Mylan has announced that the US Patent Trial and Appeal Board (PTAB) has instituted inter partes review (IPR) proceedings on all claims against 2 patents that cover Sanofi’s innovator insulin glargine injection, Lantus.
Mylan has announced that the US Patent Trial and Appeal Board (PTAB) has instituted inter partes review (IPR) proceedings on all claims against 2 patents that cover Sanofi’s innovator insulin glargine injection, Lantus. The patents being challenged, US Patents number 7,476,652 and number 7,713,930, relate to formulation. Mylan filed the petitions for IPR of these patents in June 2017.
Mylan’s New Drug Application (NDA) for a follow-on insulin glargine product, in both vial and pen dosage presentations, is currently under review by the FDA. (In the United States, insulins are currently regulated as drugs and not as biologics; hence, drug makers must submit NDAs, rather than biologics license applications, for follow-on versions of originator insulin products.) Announcement of the IPR proceedings follows an October 2017 lawsuit, filed against Mylan by Sanofi, alleging that Mylan has infringed on 18 of the patents that cover Lantus. The October suit was triggered by Mylan’s submission of its NDA.
Heather Bresch, CEO of Mylan, said in a statement, "The PTAB's decision to institute IPR proceedings against the  Orange Book-listed patents for Lantus is another step forward in our ongoing efforts to bring an interchangeable insulin glargine to diabetes patients as soon as possible.” She added, “There are more than 29 million people in the [United States] living with diabetes who deserve access to more affordable treatment options. As a leading producer of oral diabetes medicines, we are deeply committed to this patient community and believe bringing lower-cost alternatives…will fulfill a critical medical need."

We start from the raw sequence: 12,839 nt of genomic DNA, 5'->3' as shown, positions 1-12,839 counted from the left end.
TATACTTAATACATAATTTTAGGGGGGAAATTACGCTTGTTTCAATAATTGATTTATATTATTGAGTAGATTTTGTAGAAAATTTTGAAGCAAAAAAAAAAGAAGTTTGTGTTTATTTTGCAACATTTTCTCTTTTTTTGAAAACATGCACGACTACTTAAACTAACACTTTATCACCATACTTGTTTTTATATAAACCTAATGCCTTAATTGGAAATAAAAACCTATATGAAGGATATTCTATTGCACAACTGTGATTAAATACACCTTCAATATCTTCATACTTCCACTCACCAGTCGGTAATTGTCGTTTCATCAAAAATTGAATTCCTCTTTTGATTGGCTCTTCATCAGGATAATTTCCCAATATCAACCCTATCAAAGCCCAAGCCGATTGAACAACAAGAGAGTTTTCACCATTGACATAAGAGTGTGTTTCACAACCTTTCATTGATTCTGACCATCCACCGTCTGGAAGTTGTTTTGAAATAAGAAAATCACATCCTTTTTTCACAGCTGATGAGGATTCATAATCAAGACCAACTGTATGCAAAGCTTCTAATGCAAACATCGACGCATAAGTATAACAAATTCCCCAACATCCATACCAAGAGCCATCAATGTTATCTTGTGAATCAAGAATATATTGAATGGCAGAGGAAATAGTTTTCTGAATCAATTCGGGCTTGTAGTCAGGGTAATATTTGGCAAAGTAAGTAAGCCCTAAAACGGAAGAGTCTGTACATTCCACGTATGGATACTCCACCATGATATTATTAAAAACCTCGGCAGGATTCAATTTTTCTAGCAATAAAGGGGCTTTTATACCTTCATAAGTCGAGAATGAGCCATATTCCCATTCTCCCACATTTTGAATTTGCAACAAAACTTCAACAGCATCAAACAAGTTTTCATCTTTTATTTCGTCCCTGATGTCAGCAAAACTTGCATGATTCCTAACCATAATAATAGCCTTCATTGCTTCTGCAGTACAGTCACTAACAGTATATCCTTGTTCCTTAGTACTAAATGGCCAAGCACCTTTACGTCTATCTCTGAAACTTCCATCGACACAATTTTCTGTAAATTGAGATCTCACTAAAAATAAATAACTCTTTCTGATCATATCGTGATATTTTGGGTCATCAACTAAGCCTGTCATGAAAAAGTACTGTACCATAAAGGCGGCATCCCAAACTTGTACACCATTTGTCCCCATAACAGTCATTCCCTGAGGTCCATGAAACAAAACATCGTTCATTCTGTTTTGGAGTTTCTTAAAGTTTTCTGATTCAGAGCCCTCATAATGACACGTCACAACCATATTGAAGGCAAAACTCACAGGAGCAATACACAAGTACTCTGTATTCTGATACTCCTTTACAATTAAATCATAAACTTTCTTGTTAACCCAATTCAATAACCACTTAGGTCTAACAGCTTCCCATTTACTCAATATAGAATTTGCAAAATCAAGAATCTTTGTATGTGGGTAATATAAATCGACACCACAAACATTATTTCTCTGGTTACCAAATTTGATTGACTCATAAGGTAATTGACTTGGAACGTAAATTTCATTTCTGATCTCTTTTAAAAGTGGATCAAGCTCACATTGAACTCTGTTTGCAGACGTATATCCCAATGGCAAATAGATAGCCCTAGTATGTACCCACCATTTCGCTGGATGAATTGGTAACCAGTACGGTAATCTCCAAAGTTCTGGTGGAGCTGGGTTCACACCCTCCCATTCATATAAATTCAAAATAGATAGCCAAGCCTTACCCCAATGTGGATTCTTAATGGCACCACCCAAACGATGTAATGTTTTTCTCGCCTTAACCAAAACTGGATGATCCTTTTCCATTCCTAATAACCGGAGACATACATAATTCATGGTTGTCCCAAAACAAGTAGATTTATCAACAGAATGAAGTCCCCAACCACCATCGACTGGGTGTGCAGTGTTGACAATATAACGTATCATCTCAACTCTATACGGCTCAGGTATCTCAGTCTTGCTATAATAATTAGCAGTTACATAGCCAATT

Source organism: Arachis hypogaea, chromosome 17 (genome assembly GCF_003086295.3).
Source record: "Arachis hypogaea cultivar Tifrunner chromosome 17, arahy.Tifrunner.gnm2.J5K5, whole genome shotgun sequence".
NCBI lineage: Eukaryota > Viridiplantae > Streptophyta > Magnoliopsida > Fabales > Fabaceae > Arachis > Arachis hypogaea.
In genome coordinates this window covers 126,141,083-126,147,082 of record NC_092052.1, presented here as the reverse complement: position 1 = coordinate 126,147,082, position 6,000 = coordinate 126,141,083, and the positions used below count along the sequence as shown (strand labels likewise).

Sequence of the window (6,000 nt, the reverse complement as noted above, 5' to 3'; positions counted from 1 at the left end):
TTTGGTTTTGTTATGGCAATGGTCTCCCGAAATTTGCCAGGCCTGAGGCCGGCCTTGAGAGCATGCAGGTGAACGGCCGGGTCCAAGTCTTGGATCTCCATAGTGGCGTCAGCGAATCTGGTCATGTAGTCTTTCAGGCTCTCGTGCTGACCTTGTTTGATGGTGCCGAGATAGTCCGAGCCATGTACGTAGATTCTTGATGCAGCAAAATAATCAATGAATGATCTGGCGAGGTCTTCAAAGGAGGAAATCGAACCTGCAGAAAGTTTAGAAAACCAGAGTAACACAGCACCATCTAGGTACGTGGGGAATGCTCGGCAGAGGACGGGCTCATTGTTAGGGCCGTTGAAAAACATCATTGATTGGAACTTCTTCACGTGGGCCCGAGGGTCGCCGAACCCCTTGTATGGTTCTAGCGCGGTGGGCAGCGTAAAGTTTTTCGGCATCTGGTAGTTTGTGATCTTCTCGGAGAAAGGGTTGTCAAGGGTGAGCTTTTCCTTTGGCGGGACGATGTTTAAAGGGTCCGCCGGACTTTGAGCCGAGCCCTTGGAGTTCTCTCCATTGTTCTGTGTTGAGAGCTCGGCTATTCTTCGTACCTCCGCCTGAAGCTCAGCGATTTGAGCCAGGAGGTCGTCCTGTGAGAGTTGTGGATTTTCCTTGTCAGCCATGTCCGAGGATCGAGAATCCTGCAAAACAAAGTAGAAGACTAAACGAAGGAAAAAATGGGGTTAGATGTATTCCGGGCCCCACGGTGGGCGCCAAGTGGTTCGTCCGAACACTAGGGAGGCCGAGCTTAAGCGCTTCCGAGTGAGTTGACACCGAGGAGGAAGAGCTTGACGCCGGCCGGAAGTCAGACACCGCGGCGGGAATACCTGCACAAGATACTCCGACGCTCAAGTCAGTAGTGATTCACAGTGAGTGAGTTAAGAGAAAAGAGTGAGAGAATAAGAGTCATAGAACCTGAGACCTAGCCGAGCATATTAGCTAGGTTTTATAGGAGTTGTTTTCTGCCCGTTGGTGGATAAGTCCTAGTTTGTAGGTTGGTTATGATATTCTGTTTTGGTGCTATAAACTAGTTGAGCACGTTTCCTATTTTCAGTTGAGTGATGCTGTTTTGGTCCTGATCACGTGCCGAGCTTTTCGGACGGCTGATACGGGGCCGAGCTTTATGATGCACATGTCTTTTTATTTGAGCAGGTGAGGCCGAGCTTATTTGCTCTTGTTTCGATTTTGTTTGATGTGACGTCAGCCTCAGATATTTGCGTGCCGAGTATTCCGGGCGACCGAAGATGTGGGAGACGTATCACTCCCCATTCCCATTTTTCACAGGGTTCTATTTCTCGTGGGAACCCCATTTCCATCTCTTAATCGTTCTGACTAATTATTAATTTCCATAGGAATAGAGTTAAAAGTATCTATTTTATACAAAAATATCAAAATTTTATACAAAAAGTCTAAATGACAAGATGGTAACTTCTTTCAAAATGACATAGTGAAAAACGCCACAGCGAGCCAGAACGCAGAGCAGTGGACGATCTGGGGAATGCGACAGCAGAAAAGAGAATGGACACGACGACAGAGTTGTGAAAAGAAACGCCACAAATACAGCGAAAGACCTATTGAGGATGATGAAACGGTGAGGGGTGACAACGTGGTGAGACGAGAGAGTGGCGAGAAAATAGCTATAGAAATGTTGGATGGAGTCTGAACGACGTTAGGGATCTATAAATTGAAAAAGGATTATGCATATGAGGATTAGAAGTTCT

The instituted petition for IPR proceedings could help clear the way for Mylan to launch its yet-to-be-approved insulin product as a challenger to the high-earning Lantus. Mylan estimates that total sales for Lantus and Lantus SoloSTAR (a pen presentation of Lantus) for the 12 months ending on October 31, 2017, were approximately $2.74 billion and $4.98 billion, respectively.
Already competing for the US insulin glargine market is Boehringer Ingelheim’s (BI) Basaglar, the first FDA-approved insulin glargine follow-on product. Basaglar launched in the United States in 2016 after BI concluded a lengthy litigation with Sanofi over its Lantus patents. Since its launch, competition from Basaglar has produced declines in Sanofi’s share of the insulin market; in the second quarter of 2017; Sanofi’s US sales of Lantus and Toujeo (another Sanofi insulin glargine product) slipped by 23.9%. Sanofi attributed its reduced sales to the exclusion of Lantus from commercial formularies, such as those of CVS Health and UnitedHealthcare. In addition, European sales of insulin glargine sank by 2% after to competition from approved European biosimilar insulins.